While it may be extremely difficult to get a new mortgage with a foreclosure on your record, it is possible.
The terms will likely be extremely poor, something that would hardly be setting up most people for success. With all that said you can end up making payments on another home while you have a foreclosure, and if you end up not being able to meet your obligations, you can expect to be caught up in the whole process again.
This will mean another seven years until the second foreclosure leaves your credit report.
For nearly anyone not getting the first foreclosure, doing something like selling your home for cash before the bank or lender acts is a much better strategy. This will make not having to worry about a second foreclosure, not an issue.
If you do have one on your record already, certainly do what you can to avoid the second. Or you are looking at seven more years of destroyed credit.
Can Foreclosure Be Removed From My Credit?
This is an important question because we all know (or should know) how many foreclosures can negatively impact credit. Plus, a bad credit score (which you can expect after a foreclosure) can close the door after door to your life.
So, here’s the unfortunate answer. After a foreclosure on a home, you can expect it to appear on your credit score for a full seven years.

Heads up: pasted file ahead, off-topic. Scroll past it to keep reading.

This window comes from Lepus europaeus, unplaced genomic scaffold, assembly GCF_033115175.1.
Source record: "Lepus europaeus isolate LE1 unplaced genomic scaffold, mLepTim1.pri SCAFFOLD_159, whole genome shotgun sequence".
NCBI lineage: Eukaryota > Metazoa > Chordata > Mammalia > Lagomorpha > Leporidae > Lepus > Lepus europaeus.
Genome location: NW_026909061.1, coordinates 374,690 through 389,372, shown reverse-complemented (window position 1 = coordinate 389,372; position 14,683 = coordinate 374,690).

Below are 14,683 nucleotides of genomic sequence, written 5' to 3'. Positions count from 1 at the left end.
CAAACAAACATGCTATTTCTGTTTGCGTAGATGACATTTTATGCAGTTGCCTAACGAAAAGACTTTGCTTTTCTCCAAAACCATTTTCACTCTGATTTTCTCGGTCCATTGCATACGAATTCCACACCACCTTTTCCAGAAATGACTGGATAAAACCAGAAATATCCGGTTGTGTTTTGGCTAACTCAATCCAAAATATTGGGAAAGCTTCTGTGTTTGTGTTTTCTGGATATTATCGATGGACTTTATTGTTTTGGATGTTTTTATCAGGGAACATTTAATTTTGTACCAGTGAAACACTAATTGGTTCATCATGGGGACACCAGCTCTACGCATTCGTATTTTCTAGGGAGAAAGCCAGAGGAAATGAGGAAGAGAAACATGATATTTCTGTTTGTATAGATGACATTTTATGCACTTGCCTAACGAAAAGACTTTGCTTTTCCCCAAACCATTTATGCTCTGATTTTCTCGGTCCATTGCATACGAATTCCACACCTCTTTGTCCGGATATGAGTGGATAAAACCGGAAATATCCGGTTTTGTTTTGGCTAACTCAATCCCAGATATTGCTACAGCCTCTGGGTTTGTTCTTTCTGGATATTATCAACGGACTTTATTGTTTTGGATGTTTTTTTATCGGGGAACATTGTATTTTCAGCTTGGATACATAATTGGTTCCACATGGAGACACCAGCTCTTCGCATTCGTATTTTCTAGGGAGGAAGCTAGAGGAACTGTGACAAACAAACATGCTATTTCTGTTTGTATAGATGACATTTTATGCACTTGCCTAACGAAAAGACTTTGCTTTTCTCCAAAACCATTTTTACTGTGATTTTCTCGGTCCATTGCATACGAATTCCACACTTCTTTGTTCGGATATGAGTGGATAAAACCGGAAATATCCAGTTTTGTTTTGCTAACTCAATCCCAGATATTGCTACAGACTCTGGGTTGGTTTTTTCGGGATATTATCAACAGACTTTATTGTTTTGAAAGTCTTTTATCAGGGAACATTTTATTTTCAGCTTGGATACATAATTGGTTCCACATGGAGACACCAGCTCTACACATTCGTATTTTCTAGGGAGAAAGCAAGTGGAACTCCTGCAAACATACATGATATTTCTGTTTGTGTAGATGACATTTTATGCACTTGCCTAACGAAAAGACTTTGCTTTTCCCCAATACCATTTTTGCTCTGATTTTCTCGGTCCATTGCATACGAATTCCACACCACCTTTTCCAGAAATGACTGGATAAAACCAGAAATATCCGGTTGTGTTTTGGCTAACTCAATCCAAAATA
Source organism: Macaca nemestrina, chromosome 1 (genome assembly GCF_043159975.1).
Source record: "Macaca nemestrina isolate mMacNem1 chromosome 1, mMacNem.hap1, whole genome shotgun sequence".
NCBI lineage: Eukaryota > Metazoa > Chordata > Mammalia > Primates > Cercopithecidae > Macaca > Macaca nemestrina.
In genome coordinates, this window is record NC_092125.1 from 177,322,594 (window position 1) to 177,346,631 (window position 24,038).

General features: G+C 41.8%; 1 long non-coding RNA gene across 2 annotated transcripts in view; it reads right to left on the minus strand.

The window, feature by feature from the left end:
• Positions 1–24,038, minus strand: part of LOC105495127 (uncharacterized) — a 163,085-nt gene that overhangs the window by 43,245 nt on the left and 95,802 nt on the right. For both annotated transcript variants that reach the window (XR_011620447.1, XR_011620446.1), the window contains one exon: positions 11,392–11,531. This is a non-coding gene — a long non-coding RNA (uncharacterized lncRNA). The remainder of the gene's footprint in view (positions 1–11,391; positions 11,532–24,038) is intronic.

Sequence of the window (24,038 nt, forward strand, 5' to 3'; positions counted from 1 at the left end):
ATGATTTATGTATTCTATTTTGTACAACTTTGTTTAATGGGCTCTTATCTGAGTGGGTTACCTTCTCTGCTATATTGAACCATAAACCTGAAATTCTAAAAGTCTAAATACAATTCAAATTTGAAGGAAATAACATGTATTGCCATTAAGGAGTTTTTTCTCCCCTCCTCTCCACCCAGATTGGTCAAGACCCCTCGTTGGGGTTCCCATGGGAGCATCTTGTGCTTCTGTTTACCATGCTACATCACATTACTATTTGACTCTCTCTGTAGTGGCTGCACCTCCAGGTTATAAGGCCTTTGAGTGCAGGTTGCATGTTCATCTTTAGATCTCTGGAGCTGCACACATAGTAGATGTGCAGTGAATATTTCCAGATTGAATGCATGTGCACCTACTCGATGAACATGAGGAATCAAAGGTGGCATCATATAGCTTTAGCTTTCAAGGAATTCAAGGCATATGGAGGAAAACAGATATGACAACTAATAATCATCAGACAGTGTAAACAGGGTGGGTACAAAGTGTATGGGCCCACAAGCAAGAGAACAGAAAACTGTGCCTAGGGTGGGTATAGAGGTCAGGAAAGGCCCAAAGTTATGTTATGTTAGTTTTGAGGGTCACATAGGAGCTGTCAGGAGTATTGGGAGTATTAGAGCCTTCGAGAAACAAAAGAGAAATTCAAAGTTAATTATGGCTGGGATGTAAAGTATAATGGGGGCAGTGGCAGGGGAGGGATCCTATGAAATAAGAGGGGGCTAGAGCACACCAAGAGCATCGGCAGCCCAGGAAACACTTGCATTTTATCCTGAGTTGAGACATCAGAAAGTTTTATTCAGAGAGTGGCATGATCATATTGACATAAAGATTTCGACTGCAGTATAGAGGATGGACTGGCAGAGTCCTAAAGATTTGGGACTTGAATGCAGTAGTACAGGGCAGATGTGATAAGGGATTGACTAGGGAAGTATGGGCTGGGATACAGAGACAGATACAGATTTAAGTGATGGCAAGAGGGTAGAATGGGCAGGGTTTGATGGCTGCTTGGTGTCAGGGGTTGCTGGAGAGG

There’s no way to get around this. This makes it clear why a service like ours – where you can sell a home fast for cash before a foreclosure – can be extremely valuable. We can prevent foreclosure, bad credit, and closed doors.
Remember, there’s no way the credit report bureaus are going to ignore something as significant as a foreclosure when it comes to determining your credit score. A foreclosure is considered EXTREMELY serious.
The best way to protect against foreclosure is to not experience one. Avoiding foreclosure will allow you to continue to rebuild your life using the credit you have already established. You do not need to wait 7 years to get a fresh start.
Can the Government Foreclose?
While bank foreclosures are more common, the government can and does foreclose on properties every day. This can happen due to many different reasons. The good news is that it is not likely to be a surprise. If you fall into one of the categories that would put your home at risk, you most likely will know it.
Probably the most common is from the IRS who can seize and foreclose on homes to pursue unpaid taxes. But the IRS is far from alone. There’s also HUD (The Department of Housing and Urban Development) who can and will go after mortgages that are behind, along with the VA (The Department of Veterans Affairs), and the FHA (Federal Housing Administration).
Dealing with each agency can be quite different, but ultimately if you are behind, don’t be shocked if you are notified that they intend to foreclose unless you take quick action to either sell the home or somehow get back in good standing. Some cities and counties can also foreclose.
If you are behind on your property taxes and are owed to a local municipality, they can foreclose to collect those taxes. You could even (eventually) lose your home for code violations!
A little bit of good news in this area is that the Covid-19 pandemic has bought many families more time to find a solution, although these protections are expected to not last for much longer.